Today, Public Enemy is inducted into The Rock and Roll Hall of Fame. The group’s importance has certainly been touted by true fans of Hip Hop for decades. However, it’s still quite wonderful to see this major acknowledgement. Here’s an excerpt from an article that was written years ago, but is still quite fitting today:
Run DMC truly brought the genre to an international audience like no other group before them. In fact, they were the first, acknowledged international rap superstars. Public Enemy gave Hip Hop music a platform. Their powerful lyrics and political messages lead a revolution that incited and excited people of all races. Front man Chuck D’s one of a kind vocals demanded that people to take notice, and people from all walks of life did. Two decades later Chuck D is still an innovator whose voice commandeers attention. Those with keen eyes and ears are still focused on the man in the crosshairs whose immortal words, “the rhythm the rebel…” echoes through the headphones and speakers of every true Hip Hop fan that ever hit a play button.
Today Chuck D has just embarked on his 57th world tour with his comrades the S1Ws, DJ Johnny Juice, and of course Flava Flav- who in recent years has turned into a reality TV celebrity- thanks to VH1 shows such as “The Surreal Life,” “Strange Love,” and “Flavor of Love.” 20 years in Hip Hop is far from a small feat, the number of artists in general who have sustained a two decade career is a short list, never mind those from within the fickle world of Hip Hop. The question is- how relevant is Public Enemy today? Well, if the content of their most recent studio albums, “Rebirth of a Nation” (2006 Guerilla Funk Records) and “New Whirl Odor” (2005 Slam Jamz), is an indicator, then PE is as relevant now as they were in 1986- in some ways even more so. How can this be? Well in the ‘80’s it was very difficult to find Hip Hop music that was far off the track of its roots and original essence: originality, positivity and creativity. Music during that era, for the most part, was an uplifting force for kids of the inner city; giving them an alternative to the blight that was surrounding them daily. Today, the namesake that was created to help youths focus on something positive is now, in many ways, a promoter for negativity, misogyny, violence, illicit drugs, materialism, and an instigator of stereotypes.
Chuck D and Public Enemy’s music demanded that societal injustices and corruptions be brought to the forefront of in music. Today, he’s doing more than ever to propel this cause. Beyond continuing to bring the noise, he’s also continuing his mission to be an innovator in delivering music directly to the fans with his Slam Jamz label. He first started this mission during the latter ‘90s when he offered the PE album “Bring the Noise 2000” to fans on MP3 against the wishes of PolyGram, the band’s label at the time.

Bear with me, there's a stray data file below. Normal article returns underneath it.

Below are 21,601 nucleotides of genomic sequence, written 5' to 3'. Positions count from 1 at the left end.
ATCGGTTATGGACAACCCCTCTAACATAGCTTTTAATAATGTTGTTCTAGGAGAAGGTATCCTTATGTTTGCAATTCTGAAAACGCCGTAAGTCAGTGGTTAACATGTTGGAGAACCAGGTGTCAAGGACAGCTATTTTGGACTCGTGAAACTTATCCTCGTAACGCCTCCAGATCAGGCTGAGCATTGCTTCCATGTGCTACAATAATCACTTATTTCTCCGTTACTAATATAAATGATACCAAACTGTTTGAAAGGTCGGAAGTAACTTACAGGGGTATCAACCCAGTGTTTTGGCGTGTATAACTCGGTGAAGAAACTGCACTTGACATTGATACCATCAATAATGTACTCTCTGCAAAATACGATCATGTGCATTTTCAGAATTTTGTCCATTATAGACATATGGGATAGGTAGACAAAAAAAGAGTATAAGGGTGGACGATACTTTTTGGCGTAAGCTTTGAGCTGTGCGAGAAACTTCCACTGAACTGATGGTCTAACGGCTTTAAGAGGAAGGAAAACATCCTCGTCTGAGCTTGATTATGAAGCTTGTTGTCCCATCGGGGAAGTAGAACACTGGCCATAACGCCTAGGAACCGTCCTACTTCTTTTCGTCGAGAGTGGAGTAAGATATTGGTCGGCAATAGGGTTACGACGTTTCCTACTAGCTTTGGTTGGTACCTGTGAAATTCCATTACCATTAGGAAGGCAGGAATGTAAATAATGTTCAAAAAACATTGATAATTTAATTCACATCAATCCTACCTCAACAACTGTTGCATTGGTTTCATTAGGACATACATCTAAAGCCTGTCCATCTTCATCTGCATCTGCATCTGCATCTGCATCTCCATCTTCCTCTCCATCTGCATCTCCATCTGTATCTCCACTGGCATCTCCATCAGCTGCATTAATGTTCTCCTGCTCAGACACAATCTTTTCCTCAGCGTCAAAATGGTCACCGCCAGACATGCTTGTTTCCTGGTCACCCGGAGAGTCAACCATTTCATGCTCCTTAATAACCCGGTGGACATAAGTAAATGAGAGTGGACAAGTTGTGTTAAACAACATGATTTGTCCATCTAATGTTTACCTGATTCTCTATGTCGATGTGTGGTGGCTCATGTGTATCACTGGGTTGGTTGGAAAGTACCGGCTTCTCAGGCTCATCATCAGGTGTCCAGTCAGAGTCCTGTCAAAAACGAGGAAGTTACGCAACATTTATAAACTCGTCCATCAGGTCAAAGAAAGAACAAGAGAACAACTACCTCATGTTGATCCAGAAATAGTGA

Slam Jamz has embraced giving the fan more. All of their releases have the added value of containing bonus material featuring band videos, documentaries and other content. Slam Jamz also features digital only releases and also administers publishing for some of the signed artists. Chuck determines the acts that Slam Jamz will sign based on their regional viability more than their national appeal. This is because he understands that an independent label’s biggest strength is embracing their artists’ backyard. Talent is encouraged to make appearances in schools, local venues, and fundraisers, et cetera. This will allow them to build relationships and become strong members of their neighborhoods, hence growing their fan base on a level that makes sense to a small independent label. This regional brand building also brings the community back into Hip Hop, which goes full circle to what made the genre such an important force in the first place. The same can be said for radio. Chuck, who has a show on Air America on satellite radio, and is also the founder of the online media site Rapstation.com, feels that the loss of community in the radio market is what has lead to the lack of public interest in terrestrial radio as an innovative medium.
When asked if traditional radio was dead his response was, “it’s not dead, but it’s whimpering. As far as music is concerned…the minute that all radio stations think that they can be national and broadcast from a national standpoint, and program from a national standpoint, looking for national money… it will continue to die. Radio was on its way out when TV came in. The only thing that saved radio is the fact that they realized that it can actually build a locale and adhere to local sponsors…What’s going to make a person driving in Kansas City and Omaha listen to radio in the first place? It’s got to communicate what’s around their way and navigate their whole surroundings. You also had local acts that would get on the radio from independent companies that were promoting in that area, which were able to build and synergize local businesses…That disappeared with the buying-out of radio stations…the Clear Channeling… You always had support for local artists, if radio doesn’t do that locally…it’s out of here.”
Today the front man for one of Hip Hop’s most potent groups, and in many ways the voice of a generation, is as vital as ever to the preservation of a culture that even those who seem to evangelize it don’t really understand. And what’s so hard to understand anyway? Hip Hop was born out of frustration, desperation, and inner city blight. Its purpose was to rebel against society’s ills while delivering inner city youths from society’s evils. These powerful, enlightening, and positive messages can still be heard in PE’s past and current music. So when you’re watching BET, or listening to that homogenized local urban radio station, remember, don’t believe the hype, raise the roof, fight the power, and stand for something! by I. Vasquetelle